Only Children and Fools Tell the Truth

I am reading Karl Jasper’s Way to Wisdom, an introduction to philosophy. From page 9:

A marvelous indication of man’s innate disposition to philosophy is to be found in the questions asked by children. It is not uncommon to hear from the mouths of children words which penetrate to the very depths of philosophy.

From page 10:

Children often possess gifts which they lose as they grow up. With the years we seem to enter into a prison of conventions and opinions, concealments and unquestioned acceptance, and there we lose the candor of childhood. The child still reacts spontaneously to the spontaneity of life; the child feels and sees and inquires into things which soon disappear from his vision. He forgets what for a moment was revealed to him and is surprised when grownups later tell him what he said and what questions he asked.

Child psychologist have noted this too, and something else – that children soon learn to lie and to become destructive and vicious.

    • Ellen
    • February 9th, 2012

    Again, the explanation is found in biology. First of all, children are by definition dependent and protected at a certain level. They have the freedom to dream dreams that aren’t tainted by the real world. Their basic needs are taken care of for the most part. It is only when they become adults that they have to deal with the reality of finding food, clothing and shelter and often competing for same. This is a bit different in the modern inner city and you find many fewer philosophers among these children.

    It is indeed unfortuntaely that many innocent children turn as adults. In my experience that is either because they have parents from whom they learn the negative traits or they are forced to become deceptive to survive. It all starts and ends in childhood. We should put a lot more emphasis on how we raise our children who become the adults who destroy our way of life.

  1. Deprivation and threat, as noted in the comment above, can certainly distort childhood experience, but the blog post is really about a style of perception more available to children than to adults, who have had much more time to absorb the lies our civilization routinely tells itself. Before the distortion lens falls into place, children often reveal honest, true, and clear views of the world that fall into the charming category of “kids say the darndest things.” They are not really mini-philosophers, just truth-tellers.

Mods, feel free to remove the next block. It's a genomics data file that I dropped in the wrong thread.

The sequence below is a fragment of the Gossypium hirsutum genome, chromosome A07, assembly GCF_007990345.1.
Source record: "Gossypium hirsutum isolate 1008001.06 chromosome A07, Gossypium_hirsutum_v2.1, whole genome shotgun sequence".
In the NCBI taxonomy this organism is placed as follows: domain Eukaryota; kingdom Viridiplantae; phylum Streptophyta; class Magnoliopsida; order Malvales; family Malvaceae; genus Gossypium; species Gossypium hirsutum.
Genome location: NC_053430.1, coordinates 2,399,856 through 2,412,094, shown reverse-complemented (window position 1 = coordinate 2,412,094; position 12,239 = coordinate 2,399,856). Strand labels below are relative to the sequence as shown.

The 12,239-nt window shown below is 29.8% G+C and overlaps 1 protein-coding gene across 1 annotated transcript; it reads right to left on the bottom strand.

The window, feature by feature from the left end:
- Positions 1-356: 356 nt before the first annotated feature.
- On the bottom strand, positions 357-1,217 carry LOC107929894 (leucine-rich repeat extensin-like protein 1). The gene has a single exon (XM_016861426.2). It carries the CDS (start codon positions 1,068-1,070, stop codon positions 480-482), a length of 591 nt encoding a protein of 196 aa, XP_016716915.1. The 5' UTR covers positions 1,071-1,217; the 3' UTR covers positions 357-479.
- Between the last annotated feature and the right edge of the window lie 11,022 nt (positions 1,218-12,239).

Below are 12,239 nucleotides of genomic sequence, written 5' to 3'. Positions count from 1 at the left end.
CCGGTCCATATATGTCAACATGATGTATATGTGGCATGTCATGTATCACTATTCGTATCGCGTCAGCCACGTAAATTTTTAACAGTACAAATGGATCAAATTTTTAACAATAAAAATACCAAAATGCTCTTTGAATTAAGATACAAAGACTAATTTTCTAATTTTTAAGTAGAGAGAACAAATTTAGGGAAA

More importantly, children begin to undergo at the age of eight or so a shift in cognitive function (actually, alteration of brain wave patterns) that has been recognized for millennia as a developmental threshold signalling entry into adulthood, sometimes called the Age of Reason. Rites of passage such as the bar and bat mitzvah formalize the transition to adult thinking and responsibility.

    So children often see more clearly than adults, yet they’re also innocent enough to say discomfiting things aloud — things most adults have learned not to utter or question. Children are also paradoxically easier to lie to (Santa Claus, Easter Bunny, etc.) and harder to lie to (“everything will be all right”). They sense emotional cues more accurately than most adults but live in a waking dream where all sorts of miracles are possible.

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